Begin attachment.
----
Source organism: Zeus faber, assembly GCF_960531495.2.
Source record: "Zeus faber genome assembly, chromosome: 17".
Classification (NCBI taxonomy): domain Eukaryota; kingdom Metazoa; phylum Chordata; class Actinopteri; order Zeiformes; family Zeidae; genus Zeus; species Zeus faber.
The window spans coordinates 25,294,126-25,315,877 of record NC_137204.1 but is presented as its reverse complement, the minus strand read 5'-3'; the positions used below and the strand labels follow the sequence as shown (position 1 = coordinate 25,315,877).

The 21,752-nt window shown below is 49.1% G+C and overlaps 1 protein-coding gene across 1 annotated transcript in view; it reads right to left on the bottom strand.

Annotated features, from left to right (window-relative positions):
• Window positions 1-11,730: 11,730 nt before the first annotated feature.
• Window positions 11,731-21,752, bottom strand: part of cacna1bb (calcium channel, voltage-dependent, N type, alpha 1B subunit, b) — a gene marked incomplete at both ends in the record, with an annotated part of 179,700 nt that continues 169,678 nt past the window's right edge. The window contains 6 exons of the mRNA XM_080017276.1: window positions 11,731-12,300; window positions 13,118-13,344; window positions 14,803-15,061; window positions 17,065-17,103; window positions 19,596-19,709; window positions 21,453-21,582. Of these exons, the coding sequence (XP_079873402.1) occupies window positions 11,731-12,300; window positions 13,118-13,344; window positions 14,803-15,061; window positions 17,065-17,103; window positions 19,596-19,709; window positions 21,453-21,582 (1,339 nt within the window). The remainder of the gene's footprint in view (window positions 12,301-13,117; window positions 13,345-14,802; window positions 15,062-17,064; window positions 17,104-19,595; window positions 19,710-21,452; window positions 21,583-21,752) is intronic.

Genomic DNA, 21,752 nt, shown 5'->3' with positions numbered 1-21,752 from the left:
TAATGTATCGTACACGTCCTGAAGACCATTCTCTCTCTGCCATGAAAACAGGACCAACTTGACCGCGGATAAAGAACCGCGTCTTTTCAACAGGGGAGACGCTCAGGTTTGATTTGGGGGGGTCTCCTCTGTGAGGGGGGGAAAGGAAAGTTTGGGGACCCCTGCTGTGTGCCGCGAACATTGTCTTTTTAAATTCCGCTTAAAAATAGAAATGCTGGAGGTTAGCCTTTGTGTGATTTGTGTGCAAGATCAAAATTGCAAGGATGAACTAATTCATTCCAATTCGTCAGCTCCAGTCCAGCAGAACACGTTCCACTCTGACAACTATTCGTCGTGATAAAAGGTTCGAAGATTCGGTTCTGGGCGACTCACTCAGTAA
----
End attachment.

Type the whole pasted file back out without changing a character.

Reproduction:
Source organism: Zeus faber, assembly GCF_960531495.2.
Source record: "Zeus faber genome assembly, chromosome: 17".
Classification (NCBI taxonomy): domain Eukaryota; kingdom Metazoa; phylum Chordata; class Actinopteri; order Zeiformes; family Zeidae; genus Zeus; species Zeus faber.
The window spans coordinates 25,294,126-25,315,877 of record NC_137204.1 but is presented as its reverse complement, the minus strand read 5'-3'; the positions used below and the strand labels follow the sequence as shown (position 1 = coordinate 25,315,877).

The 21,752-nt window shown below is 49.1% G+C and overlaps 1 protein-coding gene across 1 annotated transcript in view; it reads right to left on the bottom strand.

Annotated features, from left to right (window-relative positions):
• Window positions 1-11,730: 11,730 nt before the first annotated feature.
• Window positions 11,731-21,752, bottom strand: part of cacna1bb (calcium channel, voltage-dependent, N type, alpha 1B subunit, b) — a gene marked incomplete at both ends in the record, with an annotated part of 179,700 nt that continues 169,678 nt past the window's right edge. The window contains 6 exons of the mRNA XM_080017276.1: window positions 11,731-12,300; window positions 13,118-13,344; window positions 14,803-15,061; window positions 17,065-17,103; window positions 19,596-19,709; window positions 21,453-21,582. Of these exons, the coding sequence (XP_079873402.1) occupies window positions 11,731-12,300; window positions 13,118-13,344; window positions 14,803-15,061; window positions 17,065-17,103; window positions 19,596-19,709; window positions 21,453-21,582 (1,339 nt within the window). The remainder of the gene's footprint in view (window positions 12,301-13,117; window positions 13,345-14,802; window positions 15,062-17,064; window positions 17,104-19,595; window positions 19,710-21,452; window positions 21,583-21,752) is intronic.

Genomic DNA, 21,752 nt, shown 5'->3' with positions numbered 1-21,752 from the left:
TAATGTATCGTACACGTCCTGAAGACCATTCTCTCTCTGCCATGAAAACAGGACCAACTTGACCGCGGATAAAGAACCGCGTCTTTTCAACAGGGGAGACGCTCAGGTTTGATTTGGGGGGGTCTCCTCTGTGAGGGGGGGAAAGGAAAGTTTGGGGACCCCTGCTGTGTGCCGCGAACATTGTCTTTTTAAATTCCGCTTAAAAATAGAAATGCTGGAGGTTAGCCTTTGTGTGATTTGTGTGCAAGATCAAAATTGCAAGGATGAACTAATTCATTCCAATTCGTCAGCTCCAGTCCAGCAGAACACGTTCCACTCTGACAACTATTCGTCGTGATAAAAGGTTCGAAGATTCGGTTCTGGGCGACTCACTCAGTAA